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Collection of Wood from Forest Thinning

Last modified February 15, 2011 14:43

"The Executive Committee for Woody Posting Station" in Chizu-cho, Tottori Prefecture, conducted a pilot project to collect forest-thinning materials from villagers for a month, from October 16 through November 14, 2010. It was aimed at promoting the use of forest-thinning materials and local revitalization through wood collection and sale to wood-chip producers, along with the circulation of a local currency called "Sugi-Koban" (an oval coin made of Japanese cedar).

"The Executive Committee for Woody Posting Station" in Chizu-cho, Tottori Prefecture, conducted a pilot project to collect forest-thinning materials from villagers for a month, from October 16 through November 14, 2010. It was aimed at promoting the use of forest-thinning materials and local revitalization through wood collection and sale to wood-chip producers, along with the circulation of a local currency called "Sugi-Koban" (an oval coin made of Japanese cedar). The test circulation of the currency was carried out until November 28, 2010.

Chizu-cho is a town that once had a flourishing Japanese cedar industry, but as a consequence of the forestry downturn, it is struggling with weak market prices for woodand difficulty in finding people to be successors to take over forest management, the same as the national trend. Led by the agriculture and forestry division of the Chizu-cho Hundred-People Committee, which was considering solutions to these problems, a committee was formed with non-profit organizations, including a participating university, and the project came to realization.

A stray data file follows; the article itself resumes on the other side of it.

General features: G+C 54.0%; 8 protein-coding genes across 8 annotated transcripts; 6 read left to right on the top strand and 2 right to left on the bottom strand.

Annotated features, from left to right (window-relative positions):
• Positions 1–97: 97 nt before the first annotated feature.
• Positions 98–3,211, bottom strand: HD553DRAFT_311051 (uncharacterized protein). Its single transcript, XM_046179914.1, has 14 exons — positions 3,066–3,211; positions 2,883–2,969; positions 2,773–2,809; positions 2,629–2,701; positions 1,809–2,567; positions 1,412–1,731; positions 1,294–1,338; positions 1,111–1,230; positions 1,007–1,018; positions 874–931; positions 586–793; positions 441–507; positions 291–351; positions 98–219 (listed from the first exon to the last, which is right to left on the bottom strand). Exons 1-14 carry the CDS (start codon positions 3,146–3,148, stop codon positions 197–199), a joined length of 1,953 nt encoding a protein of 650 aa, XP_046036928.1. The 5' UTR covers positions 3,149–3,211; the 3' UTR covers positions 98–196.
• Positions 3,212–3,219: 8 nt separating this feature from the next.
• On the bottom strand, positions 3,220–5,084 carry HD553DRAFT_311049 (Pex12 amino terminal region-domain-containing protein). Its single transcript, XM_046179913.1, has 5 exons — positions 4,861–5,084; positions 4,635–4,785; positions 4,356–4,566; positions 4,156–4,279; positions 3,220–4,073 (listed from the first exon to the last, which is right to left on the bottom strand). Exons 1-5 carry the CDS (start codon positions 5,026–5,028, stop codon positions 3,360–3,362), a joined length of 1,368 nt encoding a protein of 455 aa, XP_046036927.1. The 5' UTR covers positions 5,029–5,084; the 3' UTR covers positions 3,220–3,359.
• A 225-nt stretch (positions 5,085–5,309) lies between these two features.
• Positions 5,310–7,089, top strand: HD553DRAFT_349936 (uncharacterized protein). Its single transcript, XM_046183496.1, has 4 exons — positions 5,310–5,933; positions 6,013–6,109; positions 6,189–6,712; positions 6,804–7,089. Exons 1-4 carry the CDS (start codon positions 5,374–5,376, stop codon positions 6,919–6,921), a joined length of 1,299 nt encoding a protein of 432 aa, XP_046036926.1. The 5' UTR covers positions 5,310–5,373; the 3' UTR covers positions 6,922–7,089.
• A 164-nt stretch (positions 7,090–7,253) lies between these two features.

The experiment was aimed at engaging villagers who have lost interest in their forest and have never shipped anything to the virgin wood market, yet are unaware of their "treasure-trove." To lower shipping barriers, the committee accepted timber measuring the length of a pickup truck bed, and paid people with the local "Sugi-Koban" currency in an amount equal to 6,000 yen (about U.S.$72) per ton, which was partly funded by subsidies. The committee set a goal of collecting 150 tons. On the first day of the experiment, a line of 23 pickup trucks queued at the collection point, and at the end, they had collected about 196 tons from 29 people.

The committee expects to deploy this project as a model for village development in mountain regions, and plans to conduct it as a year-round project in the next fiscal year.

Source: Japan for Sustainability

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